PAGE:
When they were a little older, Holly and Tammy occasionally ran away together. They'd leave for a few days, usually staying in the area, but sometimes hitchhiking as far as Arizona and California. They'd always come home, though. When they were all home, Tammy, Holly and Dave often partied and smoked pot together. "The three of us were real tight," Tammy says. But she insists that their somewhat wild lifestyle was nothing out of the ordinary for teenagers growing up in the '70s. Their parents didn't agree, but "they had no control over us at that age," she says.
Dave eventually spent time in juvenile hall; Tammy received psychological counseling for running away from home; and in late 1976, Holly spent two months at Fort Logan Mental Health Center.
"I guess back then they called it 'uncontrollable behavior,'" explains Tammy. "You know, back then, you could have your kids put in Fort Logan for smoking pot. You can't do that anymore."
Holly got out of Fort Logan just before Christmas 1976. Soon after, in her typical playful fashion, she put on her majorette uniform and posed for a photograph of herself sitting on a mall Santa's lap. The photo, taken just before Holly was murdered, is one of the only photos that Tammy has of her sister.
On Christmas day, the Andrews kids, along with two children from Gerald Andrews's second marriage, gathered at their father's house to celebrate. That evening, Tammy remembers, Holly decided to go to a friend's party in Englewood. She wanted Tammy to go with her, and although Tammy wanted to go, she was already grounded and didn't want to get into more trouble. Holly, angry that Tammy wasn't joining her, left the house alone.
That was the last time Tammy saw her sister alive.
Holly did return to her mother's house after the party, but on the evening of December 26, she left to visit a friend. An acquaintance of hers named Steve Hobbs and his cousin would later report that they had seen her hitchhiking at the corner of Belleview and Broadway in Englewood at about 5:30 p.m. Paula Albert, a relative of the Andrews family, later told police that she had seen Holly near her father's home sometime between 6:30 and 8 p.m.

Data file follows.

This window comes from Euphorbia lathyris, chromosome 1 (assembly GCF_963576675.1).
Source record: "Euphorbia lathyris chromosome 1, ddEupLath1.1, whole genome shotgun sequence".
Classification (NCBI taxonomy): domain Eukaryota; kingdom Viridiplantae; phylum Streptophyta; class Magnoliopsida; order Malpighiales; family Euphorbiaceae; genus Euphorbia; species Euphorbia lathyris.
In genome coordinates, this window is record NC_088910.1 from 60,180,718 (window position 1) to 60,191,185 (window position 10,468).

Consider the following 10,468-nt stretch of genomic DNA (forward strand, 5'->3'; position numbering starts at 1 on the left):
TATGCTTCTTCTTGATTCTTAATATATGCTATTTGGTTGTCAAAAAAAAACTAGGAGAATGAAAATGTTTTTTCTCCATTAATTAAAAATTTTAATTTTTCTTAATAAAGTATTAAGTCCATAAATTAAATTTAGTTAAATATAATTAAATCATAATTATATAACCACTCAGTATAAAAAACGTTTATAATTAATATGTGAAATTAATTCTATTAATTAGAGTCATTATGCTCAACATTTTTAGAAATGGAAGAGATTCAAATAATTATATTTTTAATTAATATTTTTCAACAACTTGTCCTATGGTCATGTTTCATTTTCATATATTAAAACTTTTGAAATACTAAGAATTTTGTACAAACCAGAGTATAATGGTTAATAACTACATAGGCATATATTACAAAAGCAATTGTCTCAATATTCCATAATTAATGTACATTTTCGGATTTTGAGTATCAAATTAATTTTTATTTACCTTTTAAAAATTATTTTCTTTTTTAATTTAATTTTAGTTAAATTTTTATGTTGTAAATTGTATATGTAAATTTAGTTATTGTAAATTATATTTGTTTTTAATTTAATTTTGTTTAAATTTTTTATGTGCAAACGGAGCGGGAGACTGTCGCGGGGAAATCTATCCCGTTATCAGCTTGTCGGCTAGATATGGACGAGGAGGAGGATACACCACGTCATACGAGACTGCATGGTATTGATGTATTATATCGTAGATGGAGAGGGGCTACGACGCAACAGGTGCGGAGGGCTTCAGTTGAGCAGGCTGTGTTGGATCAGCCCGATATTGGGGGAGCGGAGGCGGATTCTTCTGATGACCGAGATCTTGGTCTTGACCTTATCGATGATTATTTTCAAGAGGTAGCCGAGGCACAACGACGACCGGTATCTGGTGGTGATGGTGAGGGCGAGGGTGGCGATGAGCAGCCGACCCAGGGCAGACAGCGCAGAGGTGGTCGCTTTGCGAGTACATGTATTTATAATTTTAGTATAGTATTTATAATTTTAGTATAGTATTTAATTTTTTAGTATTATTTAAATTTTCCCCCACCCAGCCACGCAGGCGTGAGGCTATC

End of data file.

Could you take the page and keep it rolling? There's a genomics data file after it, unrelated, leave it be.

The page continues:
Since Holly didn't come home the next day, her stepfather assumed that she had run away again, and he filed a runaway report with the Arapahoe County Sheriff's Office. But that same day, a pair of cross-country skiers found Holly's body, clad only in blue knee socks, on a high cliff near Bakersville, west of Georgetown. She'd been stabbed once in the chest and six times in the back, and an autopsy revealed that she had been sexually assaulted.
Tammy remembers that a group of men wearing suits, probably agents from the Colorado Bureau of Investigation, came to her father's house. "My friend was there with me, and we were babysitting my little sister. Next thing I know, my stepmom tears out the door. She's got to go see my dad. And then my dad comes home from work and tells us. But he says, 'I think they found her. They think it's her,' because, you know, she hadn't been identified. I didn't believe it."
Tammy started drinking in reaction to Holly's death, and she says that, combined with her grief, the alcohol blurred her perceptions and her recollections of the days and weeks that followed. "From then on, things got so distorted. I was drinking. I shouldn't have been, but I was."
Holly was buried on January 3, 1977. Tammy remembers that four of her younger siblings were too small to attend the funeral, so they stayed at home. She also recalls learning that the CBI had secretly videotaped the funeral, thinking that the killer might make an appearance. She remembers little else about that day. "I looked at the funeral book, and I don't remember all those people being there," she says. "I didn't remember my mom being there, but she was."
And it was her mother, Tammy says, whose life would be consumed by Holly's death. Over the next few years, Tammy and most of her siblings dropped out of school. She got married at sixteen and moved out of her parents' homes. Dave was in and out of juvenile hall and, later, prison. But Madson could never get her mind off the murder. She called police all the time to see if they had any leads. They never did. She even conducted an investigation of her own, tracking down people who might have known something about the murder. She may have even had a suspect of her own, although she never told Tammy who it was.